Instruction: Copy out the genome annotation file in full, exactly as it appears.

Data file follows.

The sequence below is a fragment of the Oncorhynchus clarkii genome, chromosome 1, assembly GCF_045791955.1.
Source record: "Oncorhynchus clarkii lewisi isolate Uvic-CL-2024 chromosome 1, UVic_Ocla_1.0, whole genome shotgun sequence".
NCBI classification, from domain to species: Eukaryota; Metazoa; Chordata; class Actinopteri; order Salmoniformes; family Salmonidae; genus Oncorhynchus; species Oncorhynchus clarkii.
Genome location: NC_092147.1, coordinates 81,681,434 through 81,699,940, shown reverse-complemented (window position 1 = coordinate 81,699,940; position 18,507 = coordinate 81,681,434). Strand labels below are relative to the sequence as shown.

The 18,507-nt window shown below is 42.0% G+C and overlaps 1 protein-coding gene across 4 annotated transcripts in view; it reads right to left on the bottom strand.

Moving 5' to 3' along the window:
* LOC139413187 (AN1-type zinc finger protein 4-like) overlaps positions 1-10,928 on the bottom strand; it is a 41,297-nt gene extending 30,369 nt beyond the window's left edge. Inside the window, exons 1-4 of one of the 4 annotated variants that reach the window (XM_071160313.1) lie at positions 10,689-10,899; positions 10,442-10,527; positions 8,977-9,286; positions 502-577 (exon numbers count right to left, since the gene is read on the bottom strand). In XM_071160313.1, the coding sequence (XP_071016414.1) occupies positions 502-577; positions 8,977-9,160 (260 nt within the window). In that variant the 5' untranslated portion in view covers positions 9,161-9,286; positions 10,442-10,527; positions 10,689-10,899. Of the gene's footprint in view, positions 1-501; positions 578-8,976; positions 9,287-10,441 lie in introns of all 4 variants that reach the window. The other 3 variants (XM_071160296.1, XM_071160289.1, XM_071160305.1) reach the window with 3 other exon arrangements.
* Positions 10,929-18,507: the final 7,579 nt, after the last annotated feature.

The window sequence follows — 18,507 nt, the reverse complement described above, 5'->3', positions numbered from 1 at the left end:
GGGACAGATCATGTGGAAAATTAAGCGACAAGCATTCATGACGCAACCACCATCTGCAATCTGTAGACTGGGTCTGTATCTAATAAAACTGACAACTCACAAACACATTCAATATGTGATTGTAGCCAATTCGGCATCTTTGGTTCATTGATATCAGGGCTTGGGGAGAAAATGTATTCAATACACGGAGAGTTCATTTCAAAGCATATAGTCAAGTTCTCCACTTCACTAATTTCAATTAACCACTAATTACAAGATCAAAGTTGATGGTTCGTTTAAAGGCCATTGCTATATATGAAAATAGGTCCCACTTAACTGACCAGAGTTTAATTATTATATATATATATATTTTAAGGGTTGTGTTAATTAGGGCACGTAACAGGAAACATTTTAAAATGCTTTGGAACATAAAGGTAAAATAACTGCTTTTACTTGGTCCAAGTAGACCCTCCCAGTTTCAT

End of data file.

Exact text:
The sequence below is a fragment of the Oncorhynchus clarkii genome, chromosome 1, assembly GCF_045791955.1.
Source record: "Oncorhynchus clarkii lewisi isolate Uvic-CL-2024 chromosome 1, UVic_Ocla_1.0, whole genome shotgun sequence".
NCBI classification, from domain to species: Eukaryota; Metazoa; Chordata; class Actinopteri; order Salmoniformes; family Salmonidae; genus Oncorhynchus; species Oncorhynchus clarkii.
Genome location: NC_092147.1, coordinates 81,681,434 through 81,699,940, shown reverse-complemented (window position 1 = coordinate 81,699,940; position 18,507 = coordinate 81,681,434). Strand labels below are relative to the sequence as shown.

The 18,507-nt window shown below is 42.0% G+C and overlaps 1 protein-coding gene across 4 annotated transcripts in view; it reads right to left on the bottom strand.

Moving 5' to 3' along the window:
* LOC139413187 (AN1-type zinc finger protein 4-like) overlaps positions 1-10,928 on the bottom strand; it is a 41,297-nt gene extending 30,369 nt beyond the window's left edge. Inside the window, exons 1-4 of one of the 4 annotated variants that reach the window (XM_071160313.1) lie at positions 10,689-10,899; positions 10,442-10,527; positions 8,977-9,286; positions 502-577 (exon numbers count right to left, since the gene is read on the bottom strand). In XM_071160313.1, the coding sequence (XP_071016414.1) occupies positions 502-577; positions 8,977-9,160 (260 nt within the window). In that variant the 5' untranslated portion in view covers positions 9,161-9,286; positions 10,442-10,527; positions 10,689-10,899. Of the gene's footprint in view, positions 1-501; positions 578-8,976; positions 9,287-10,441 lie in introns of all 4 variants that reach the window. The other 3 variants (XM_071160296.1, XM_071160289.1, XM_071160305.1) reach the window with 3 other exon arrangements.
* Positions 10,929-18,507: the final 7,579 nt, after the last annotated feature.

The window sequence follows — 18,507 nt, the reverse complement described above, 5'->3', positions numbered from 1 at the left end:
GGGACAGATCATGTGGAAAATTAAGCGACAAGCATTCATGACGCAACCACCATCTGCAATCTGTAGACTGGGTCTGTATCTAATAAAACTGACAACTCACAAACACATTCAATATGTGATTGTAGCCAATTCGGCATCTTTGGTTCATTGATATCAGGGCTTGGGGAGAAAATGTATTCAATACACGGAGAGTTCATTTCAAAGCATATAGTCAAGTTCTCCACTTCACTAATTTCAATTAACCACTAATTACAAGATCAAAGTTGATGGTTCGTTTAAAGGCCATTGCTATATATGAAAATAGGTCCCACTTAACTGACCAGAGTTTAATTATTATATATATATATATTTTAAGGGTTGTGTTAATTAGGGCACGTAACAGGAAACATTTTAAAATGCTTTGGAACATAAAGGTAAAATAACTGCTTTTACTTGGTCCAAGTAGACCCTCCCAGTTTCAT